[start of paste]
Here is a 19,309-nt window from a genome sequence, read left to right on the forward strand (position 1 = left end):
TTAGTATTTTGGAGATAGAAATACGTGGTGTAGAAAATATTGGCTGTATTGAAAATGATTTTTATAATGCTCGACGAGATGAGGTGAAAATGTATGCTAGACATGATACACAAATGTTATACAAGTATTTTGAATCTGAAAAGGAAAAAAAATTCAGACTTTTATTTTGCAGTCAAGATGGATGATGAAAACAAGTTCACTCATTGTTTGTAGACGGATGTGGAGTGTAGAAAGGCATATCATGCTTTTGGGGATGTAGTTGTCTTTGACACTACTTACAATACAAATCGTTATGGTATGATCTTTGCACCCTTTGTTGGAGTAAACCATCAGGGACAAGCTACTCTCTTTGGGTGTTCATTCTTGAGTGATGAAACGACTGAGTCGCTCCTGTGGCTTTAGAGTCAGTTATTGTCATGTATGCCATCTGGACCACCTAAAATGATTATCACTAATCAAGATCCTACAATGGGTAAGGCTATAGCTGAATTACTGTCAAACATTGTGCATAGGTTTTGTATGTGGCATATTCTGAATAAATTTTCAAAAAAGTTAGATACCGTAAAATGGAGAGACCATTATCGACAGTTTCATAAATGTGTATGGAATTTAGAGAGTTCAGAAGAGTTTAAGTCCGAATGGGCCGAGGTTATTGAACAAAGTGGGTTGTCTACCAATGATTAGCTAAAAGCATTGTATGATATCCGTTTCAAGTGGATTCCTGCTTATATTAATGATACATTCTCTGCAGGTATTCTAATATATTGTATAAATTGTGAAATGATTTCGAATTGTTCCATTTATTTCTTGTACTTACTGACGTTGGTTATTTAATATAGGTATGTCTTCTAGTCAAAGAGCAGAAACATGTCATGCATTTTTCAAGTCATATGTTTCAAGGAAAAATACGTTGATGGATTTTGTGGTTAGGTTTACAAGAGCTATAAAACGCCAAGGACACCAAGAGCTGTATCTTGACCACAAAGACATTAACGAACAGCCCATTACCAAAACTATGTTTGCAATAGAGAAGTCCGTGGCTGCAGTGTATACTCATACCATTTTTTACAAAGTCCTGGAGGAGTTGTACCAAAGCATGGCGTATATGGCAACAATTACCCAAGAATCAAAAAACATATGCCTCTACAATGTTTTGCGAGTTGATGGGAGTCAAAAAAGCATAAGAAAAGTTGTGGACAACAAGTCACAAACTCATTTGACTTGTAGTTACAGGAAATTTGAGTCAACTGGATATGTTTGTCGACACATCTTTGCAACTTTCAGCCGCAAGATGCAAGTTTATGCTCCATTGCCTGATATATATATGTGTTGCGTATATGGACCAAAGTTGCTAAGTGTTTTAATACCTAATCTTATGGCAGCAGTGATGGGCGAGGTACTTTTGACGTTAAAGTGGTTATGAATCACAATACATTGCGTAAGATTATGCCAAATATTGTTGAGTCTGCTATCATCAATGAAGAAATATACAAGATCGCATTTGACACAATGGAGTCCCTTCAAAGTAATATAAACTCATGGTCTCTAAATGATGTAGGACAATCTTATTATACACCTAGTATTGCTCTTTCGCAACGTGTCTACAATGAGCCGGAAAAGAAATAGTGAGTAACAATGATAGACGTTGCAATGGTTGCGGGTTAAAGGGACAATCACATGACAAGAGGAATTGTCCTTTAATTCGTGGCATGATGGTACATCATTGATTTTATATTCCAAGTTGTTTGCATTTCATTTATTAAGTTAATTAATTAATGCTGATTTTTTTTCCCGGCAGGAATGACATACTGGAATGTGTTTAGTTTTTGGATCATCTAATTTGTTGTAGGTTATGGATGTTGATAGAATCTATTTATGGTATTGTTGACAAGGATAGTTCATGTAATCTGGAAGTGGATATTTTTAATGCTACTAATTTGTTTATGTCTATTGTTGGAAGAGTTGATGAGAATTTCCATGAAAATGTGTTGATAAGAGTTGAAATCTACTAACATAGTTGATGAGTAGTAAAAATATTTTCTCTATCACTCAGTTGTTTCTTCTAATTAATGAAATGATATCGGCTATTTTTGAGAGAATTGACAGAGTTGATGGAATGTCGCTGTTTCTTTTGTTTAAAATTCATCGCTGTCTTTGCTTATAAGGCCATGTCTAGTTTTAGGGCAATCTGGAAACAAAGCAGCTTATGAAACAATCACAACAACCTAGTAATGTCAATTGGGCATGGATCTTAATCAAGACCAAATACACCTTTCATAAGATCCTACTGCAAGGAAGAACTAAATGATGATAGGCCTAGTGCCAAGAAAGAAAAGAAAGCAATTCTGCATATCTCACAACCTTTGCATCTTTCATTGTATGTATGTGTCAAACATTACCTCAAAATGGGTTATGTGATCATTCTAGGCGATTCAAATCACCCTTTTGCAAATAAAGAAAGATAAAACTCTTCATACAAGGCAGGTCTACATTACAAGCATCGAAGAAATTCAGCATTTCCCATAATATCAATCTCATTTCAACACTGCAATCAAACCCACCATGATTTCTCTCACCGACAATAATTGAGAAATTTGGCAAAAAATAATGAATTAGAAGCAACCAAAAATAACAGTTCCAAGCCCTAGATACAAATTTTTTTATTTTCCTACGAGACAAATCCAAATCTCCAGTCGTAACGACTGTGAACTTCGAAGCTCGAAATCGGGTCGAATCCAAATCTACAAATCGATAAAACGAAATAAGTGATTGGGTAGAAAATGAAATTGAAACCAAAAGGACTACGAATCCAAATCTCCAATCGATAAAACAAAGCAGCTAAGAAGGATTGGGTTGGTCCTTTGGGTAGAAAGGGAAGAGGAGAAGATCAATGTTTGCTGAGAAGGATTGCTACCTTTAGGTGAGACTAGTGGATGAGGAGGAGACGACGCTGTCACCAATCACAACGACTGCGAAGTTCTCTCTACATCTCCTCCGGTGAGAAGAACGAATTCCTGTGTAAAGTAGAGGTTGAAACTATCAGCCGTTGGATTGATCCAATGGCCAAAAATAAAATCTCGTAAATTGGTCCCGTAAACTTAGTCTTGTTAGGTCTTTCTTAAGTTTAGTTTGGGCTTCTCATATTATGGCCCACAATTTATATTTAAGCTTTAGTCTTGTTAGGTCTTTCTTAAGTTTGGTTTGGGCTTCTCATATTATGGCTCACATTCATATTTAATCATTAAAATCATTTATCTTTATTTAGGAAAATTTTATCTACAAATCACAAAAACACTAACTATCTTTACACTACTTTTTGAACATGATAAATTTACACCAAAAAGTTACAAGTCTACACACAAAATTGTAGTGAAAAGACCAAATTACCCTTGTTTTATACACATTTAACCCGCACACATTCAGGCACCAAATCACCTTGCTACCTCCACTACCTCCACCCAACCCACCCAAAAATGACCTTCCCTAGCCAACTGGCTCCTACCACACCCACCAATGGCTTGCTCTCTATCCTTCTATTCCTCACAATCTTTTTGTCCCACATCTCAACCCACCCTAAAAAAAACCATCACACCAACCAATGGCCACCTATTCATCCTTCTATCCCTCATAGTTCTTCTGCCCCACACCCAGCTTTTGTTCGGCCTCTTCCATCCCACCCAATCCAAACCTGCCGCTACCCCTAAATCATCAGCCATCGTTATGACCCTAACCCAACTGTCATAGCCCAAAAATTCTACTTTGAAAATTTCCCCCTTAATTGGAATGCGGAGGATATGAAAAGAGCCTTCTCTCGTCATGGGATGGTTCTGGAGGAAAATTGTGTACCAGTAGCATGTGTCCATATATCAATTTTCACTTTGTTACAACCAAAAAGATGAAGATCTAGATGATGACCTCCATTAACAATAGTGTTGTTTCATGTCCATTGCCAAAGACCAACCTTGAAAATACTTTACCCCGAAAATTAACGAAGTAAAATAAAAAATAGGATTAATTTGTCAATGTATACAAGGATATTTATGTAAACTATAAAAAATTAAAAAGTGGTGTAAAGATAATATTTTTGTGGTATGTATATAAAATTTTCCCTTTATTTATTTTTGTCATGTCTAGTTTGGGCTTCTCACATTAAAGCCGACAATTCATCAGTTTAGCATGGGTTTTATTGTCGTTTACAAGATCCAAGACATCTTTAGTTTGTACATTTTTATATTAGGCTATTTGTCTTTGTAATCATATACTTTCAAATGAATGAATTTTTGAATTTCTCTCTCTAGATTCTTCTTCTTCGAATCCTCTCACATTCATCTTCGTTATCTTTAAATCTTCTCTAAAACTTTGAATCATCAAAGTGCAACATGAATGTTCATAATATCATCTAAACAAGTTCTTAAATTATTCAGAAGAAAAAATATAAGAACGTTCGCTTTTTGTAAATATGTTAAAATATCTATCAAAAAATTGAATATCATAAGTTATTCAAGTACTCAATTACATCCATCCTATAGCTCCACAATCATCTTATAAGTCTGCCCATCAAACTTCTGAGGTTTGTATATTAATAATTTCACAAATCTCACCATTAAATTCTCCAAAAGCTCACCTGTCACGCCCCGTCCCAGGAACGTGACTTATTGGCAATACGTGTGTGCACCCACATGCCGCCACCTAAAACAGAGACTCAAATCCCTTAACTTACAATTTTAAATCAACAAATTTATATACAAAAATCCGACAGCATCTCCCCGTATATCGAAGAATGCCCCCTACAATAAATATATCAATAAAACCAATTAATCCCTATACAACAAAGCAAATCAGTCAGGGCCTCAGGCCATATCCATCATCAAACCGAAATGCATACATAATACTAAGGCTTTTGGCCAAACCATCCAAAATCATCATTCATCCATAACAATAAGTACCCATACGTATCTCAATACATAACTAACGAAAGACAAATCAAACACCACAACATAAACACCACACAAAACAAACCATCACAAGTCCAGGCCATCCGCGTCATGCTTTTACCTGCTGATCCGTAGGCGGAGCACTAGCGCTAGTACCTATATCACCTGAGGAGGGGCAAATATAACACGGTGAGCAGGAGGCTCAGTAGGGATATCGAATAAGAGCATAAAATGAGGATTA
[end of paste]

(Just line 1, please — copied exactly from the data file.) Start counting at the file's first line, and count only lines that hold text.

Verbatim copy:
Here is a 19,309-nt window from a genome sequence, read left to right on the forward strand (position 1 = left end):